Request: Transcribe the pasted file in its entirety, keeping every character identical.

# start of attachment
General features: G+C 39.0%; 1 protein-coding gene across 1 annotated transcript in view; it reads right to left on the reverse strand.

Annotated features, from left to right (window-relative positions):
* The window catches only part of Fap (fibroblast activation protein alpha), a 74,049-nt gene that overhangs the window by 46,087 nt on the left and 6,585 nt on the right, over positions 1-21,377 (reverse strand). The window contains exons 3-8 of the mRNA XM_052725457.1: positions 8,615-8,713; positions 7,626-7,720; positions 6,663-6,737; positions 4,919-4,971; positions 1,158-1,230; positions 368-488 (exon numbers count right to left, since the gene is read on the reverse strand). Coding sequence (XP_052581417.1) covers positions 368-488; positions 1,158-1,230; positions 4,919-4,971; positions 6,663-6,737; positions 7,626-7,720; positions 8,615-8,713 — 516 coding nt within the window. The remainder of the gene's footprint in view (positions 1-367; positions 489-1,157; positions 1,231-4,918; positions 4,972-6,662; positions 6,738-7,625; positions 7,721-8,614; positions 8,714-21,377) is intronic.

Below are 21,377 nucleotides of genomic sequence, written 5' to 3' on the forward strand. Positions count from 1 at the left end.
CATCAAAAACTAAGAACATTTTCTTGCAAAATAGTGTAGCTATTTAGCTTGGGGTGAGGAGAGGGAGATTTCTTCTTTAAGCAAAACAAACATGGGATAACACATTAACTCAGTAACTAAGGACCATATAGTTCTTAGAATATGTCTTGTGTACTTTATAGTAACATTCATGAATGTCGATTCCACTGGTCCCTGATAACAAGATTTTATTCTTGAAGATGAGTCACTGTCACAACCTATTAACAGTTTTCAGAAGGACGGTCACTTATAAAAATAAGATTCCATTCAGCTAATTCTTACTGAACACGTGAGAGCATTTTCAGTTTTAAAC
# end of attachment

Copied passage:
General features: G+C 39.0%; 1 protein-coding gene across 1 annotated transcript in view; it reads right to left on the reverse strand.

Annotated features, from left to right (window-relative positions):
* The window catches only part of Fap (fibroblast activation protein alpha), a 74,049-nt gene that overhangs the window by 46,087 nt on the left and 6,585 nt on the right, over positions 1-21,377 (reverse strand). The window contains exons 3-8 of the mRNA XM_052725457.1: positions 8,615-8,713; positions 7,626-7,720; positions 6,663-6,737; positions 4,919-4,971; positions 1,158-1,230; positions 368-488 (exon numbers count right to left, since the gene is read on the reverse strand). Coding sequence (XP_052581417.1) covers positions 368-488; positions 1,158-1,230; positions 4,919-4,971; positions 6,663-6,737; positions 7,626-7,720; positions 8,615-8,713 — 516 coding nt within the window. The remainder of the gene's footprint in view (positions 1-367; positions 489-1,157; positions 1,231-4,918; positions 4,972-6,662; positions 6,738-7,625; positions 7,721-8,614; positions 8,714-21,377) is intronic.

Below are 21,377 nucleotides of genomic sequence, written 5' to 3' on the forward strand. Positions count from 1 at the left end.
CATCAAAAACTAAGAACATTTTCTTGCAAAATAGTGTAGCTATTTAGCTTGGGGTGAGGAGAGGGAGATTTCTTCTTTAAGCAAAACAAACATGGGATAACACATTAACTCAGTAACTAAGGACCATATAGTTCTTAGAATATGTCTTGTGTACTTTATAGTAACATTCATGAATGTCGATTCCACTGGTCCCTGATAACAAGATTTTATTCTTGAAGATGAGTCACTGTCACAACCTATTAACAGTTTTCAGAAGGACGGTCACTTATAAAAATAAGATTCCATTCAGCTAATTCTTACTGAACACGTGAGAGCATTTTCAGTTTTAAAC